I ate my last supper as a bachelor at, now your ahead of me, your right, at the farm. Grandma fixed a good ole country supper, and we visited in the living room. There was no TV, no computer, no email to check. Now, I can’t go a day without checking my email, while I keep getting invitations to join Facebook. I’m on Twitter, but I’m not sure how to Tweet. But Grandma and Grandpa ended their day like they began it for 56 years; they read the scriptures and prayed. And even when Grandma couldn’t remember how old she was, she could still quote the scriptures that lay hidden deep in the memory of her heart.
So you see, for me on the eve of being married to Debbie, being at Grandma and Grandpa’s house couldn’t have been more like home. I saw in them the same love for the Lord, they held to the same values and convictions that I grew up with. Grandma’s cooking was like being at home.
In every sense of the word, we can describe Grandma as a homemaker. She was always making something new; a dress, a new sport coat for Grandpa, or clothes for the grandkids. Quilting, embroidering, stitching and sewing, canning and preserving; all are the fruit of her gracious and talented hands; hands guided by a heart of love for her family. We all remember her dinners at the farm and the cakes, cookies and cobblers that followed. Any desert, whether square or round, Grandpa liked them all, and we did too.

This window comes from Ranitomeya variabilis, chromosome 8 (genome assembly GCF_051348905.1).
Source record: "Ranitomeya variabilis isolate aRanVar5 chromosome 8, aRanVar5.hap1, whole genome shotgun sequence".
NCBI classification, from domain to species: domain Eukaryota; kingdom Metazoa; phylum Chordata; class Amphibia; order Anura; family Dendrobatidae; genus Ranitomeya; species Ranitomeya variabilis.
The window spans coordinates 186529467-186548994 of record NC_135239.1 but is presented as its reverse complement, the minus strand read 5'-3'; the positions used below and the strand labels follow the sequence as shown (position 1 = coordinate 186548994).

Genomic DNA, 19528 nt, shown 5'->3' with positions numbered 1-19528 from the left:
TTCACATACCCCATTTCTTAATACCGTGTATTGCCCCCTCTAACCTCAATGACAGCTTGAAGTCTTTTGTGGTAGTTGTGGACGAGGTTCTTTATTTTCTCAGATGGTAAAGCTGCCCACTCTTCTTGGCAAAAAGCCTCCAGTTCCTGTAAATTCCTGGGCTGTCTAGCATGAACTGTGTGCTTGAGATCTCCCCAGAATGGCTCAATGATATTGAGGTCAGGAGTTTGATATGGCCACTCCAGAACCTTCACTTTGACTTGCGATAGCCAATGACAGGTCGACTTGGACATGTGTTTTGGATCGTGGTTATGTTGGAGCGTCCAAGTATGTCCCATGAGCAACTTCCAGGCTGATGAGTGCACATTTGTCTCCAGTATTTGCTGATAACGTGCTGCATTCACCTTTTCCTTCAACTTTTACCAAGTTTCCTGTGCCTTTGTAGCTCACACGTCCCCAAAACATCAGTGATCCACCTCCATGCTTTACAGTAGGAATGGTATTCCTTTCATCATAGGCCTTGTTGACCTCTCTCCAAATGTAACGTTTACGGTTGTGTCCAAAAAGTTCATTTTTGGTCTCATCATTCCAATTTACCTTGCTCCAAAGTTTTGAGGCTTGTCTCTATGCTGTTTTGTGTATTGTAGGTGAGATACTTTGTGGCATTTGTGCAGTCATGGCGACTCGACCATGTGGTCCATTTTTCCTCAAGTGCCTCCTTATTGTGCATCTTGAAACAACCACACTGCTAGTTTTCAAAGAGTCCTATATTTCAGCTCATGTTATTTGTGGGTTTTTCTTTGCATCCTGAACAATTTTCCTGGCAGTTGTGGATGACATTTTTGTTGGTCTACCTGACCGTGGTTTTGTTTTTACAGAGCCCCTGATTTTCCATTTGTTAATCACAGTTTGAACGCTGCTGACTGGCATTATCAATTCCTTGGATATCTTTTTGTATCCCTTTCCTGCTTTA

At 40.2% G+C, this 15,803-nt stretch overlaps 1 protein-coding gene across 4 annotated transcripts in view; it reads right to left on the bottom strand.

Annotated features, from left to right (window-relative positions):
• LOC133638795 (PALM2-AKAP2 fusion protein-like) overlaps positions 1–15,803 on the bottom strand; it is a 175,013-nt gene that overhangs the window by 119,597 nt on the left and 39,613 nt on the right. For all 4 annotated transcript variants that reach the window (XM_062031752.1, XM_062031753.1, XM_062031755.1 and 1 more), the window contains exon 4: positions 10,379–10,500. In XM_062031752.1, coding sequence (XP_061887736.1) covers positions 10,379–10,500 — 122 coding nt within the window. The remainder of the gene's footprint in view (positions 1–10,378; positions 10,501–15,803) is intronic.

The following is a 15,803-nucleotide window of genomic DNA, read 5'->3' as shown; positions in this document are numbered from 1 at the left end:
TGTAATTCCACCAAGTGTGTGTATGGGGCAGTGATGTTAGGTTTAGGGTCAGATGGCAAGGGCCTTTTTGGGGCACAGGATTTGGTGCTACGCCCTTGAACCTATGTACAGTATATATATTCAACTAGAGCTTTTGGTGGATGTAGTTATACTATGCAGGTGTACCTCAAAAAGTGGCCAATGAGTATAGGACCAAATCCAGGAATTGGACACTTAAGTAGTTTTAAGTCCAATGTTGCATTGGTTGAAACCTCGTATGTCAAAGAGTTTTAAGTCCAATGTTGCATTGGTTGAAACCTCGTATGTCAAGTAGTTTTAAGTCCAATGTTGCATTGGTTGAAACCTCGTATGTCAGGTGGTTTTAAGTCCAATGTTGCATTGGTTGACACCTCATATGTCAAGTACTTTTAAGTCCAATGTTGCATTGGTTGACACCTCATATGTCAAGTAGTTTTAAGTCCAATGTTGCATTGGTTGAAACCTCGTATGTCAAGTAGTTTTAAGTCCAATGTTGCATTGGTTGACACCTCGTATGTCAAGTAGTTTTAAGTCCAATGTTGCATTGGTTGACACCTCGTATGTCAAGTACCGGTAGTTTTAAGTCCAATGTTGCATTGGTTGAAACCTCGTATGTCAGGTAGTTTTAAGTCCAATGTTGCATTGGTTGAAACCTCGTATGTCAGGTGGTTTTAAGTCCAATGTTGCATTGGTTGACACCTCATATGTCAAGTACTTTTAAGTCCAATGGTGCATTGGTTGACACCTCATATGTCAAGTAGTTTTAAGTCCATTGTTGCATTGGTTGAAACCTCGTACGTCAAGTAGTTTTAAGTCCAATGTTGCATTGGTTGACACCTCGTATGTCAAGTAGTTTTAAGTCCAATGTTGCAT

Her devotion to the Lord included her love of teaching the small children for many years at the Pentecostal Assembly Church in Mt. Carmel, IL. And she and Grandpa had a heart for the orphans and the hungry kids of the world. They also enjoyed rich and enduring friendships at their church. By God’s grace and help, those many friendships will be renewed in a far better place.